NERA Topics #12: Regulation of Competitive Telecommunications Markets

Thu Apr 01 15:24:38 EST 1993
By Nigel Attenborough

In years to come, there is little doubt that the 1980's will be seen as a watershed in the history of telecommunications. This is not because of the major technological changes that have occurred or the burgeoning number of services and applications now available to consumers, remarkable though these are, but because of the steps taken along the road to liberalization. What was traditionally seen as the monopoly preserve of state owned enterprises is now recognized as an industry where competition can and should be allowed.

Since 1980 there has been widespread privatization, the divestiture of AT&T, the emergence of competing providers of basic network services in the UK, Japan, Australia, Sweden, Finland, Canada, and New Zealand, and liberalization of the terminal equipment, mobile communications, satellite and value-added services markets across Europe and beyond. While some of these events may now seem commonplace, the inter-galactic traveler calling in on planet earth after an interval of 15 years would undoubtedly see them as momentous developments.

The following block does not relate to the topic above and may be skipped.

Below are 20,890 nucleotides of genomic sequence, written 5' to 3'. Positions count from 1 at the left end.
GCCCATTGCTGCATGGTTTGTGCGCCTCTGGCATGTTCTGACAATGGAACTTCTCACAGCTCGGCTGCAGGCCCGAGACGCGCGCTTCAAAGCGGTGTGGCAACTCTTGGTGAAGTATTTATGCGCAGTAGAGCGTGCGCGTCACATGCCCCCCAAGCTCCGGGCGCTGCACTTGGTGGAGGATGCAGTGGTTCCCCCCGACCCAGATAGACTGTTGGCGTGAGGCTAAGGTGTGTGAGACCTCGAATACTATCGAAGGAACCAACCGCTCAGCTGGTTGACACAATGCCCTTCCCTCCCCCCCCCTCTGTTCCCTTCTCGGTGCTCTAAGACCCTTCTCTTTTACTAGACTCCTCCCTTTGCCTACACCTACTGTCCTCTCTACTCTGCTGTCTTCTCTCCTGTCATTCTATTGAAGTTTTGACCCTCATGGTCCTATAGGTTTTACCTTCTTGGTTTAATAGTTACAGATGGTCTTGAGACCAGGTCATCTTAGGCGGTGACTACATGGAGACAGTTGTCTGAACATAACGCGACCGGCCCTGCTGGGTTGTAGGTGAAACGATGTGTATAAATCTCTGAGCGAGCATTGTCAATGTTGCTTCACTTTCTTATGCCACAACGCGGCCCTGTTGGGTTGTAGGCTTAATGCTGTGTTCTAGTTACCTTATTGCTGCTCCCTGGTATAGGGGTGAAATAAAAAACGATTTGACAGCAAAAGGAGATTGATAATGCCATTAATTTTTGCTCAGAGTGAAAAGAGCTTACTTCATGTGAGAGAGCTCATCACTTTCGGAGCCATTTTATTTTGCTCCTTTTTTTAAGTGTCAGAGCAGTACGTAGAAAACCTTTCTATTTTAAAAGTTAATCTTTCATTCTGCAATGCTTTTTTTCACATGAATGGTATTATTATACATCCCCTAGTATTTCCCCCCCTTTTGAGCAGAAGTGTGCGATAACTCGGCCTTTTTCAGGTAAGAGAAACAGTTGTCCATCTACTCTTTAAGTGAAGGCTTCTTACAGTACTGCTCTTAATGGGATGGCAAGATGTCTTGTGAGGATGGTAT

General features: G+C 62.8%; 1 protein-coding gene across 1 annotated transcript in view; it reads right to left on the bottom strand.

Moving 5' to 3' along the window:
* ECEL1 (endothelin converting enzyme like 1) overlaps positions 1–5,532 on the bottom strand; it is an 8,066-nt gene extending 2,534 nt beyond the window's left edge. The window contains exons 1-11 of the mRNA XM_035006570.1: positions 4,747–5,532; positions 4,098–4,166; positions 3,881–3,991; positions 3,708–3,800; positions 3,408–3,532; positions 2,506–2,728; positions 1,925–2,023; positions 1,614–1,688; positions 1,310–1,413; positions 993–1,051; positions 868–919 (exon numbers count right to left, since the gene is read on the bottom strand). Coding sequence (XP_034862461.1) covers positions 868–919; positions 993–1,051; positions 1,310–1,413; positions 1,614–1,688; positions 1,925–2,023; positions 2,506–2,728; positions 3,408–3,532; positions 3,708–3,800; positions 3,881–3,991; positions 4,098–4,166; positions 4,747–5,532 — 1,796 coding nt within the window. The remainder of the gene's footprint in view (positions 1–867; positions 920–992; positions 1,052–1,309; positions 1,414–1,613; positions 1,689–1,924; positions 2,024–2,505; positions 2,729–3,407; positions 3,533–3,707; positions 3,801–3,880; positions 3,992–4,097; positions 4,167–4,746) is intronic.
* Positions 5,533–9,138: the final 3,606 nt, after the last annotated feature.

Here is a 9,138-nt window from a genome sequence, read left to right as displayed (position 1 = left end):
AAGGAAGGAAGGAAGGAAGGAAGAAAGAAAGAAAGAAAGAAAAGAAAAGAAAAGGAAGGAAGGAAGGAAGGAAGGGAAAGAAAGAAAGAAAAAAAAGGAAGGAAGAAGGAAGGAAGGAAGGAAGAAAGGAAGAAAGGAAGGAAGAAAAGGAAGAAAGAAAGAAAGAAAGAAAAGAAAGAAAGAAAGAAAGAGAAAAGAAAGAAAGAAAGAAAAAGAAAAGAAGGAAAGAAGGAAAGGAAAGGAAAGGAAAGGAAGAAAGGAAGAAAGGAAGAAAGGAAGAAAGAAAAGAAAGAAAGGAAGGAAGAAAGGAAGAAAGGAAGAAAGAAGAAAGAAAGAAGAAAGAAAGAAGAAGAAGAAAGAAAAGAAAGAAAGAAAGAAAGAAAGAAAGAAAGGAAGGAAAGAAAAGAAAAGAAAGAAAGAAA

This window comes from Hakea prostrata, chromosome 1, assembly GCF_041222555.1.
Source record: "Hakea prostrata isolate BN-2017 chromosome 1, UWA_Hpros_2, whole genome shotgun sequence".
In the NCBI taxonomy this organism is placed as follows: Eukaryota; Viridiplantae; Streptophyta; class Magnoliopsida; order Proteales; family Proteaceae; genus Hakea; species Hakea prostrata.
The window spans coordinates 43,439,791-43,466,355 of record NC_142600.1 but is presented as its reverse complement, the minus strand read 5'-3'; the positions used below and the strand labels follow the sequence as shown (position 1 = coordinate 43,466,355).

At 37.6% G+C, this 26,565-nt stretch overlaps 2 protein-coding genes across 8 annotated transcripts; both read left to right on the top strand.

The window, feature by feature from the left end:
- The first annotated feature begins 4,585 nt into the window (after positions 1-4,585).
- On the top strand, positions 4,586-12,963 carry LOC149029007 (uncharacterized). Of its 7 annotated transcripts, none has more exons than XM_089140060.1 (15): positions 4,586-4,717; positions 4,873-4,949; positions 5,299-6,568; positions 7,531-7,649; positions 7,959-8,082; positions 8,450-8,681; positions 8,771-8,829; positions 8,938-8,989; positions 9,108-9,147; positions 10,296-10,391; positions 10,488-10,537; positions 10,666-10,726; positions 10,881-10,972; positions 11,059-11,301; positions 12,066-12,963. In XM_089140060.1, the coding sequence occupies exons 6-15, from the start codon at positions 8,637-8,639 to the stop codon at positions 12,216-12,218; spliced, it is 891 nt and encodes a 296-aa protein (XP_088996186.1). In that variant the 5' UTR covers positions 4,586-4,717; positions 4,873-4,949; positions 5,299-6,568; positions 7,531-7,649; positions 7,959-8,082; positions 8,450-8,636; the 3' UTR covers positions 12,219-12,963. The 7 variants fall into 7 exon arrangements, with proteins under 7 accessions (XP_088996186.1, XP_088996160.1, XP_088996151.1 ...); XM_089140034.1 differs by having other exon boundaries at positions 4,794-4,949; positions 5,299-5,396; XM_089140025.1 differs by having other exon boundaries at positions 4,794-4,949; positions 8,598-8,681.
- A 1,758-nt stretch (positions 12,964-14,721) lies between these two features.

This working paper discusses the significant changes in the structure and ownership of the telecommunications industry and its profound implications for the regulatory framework.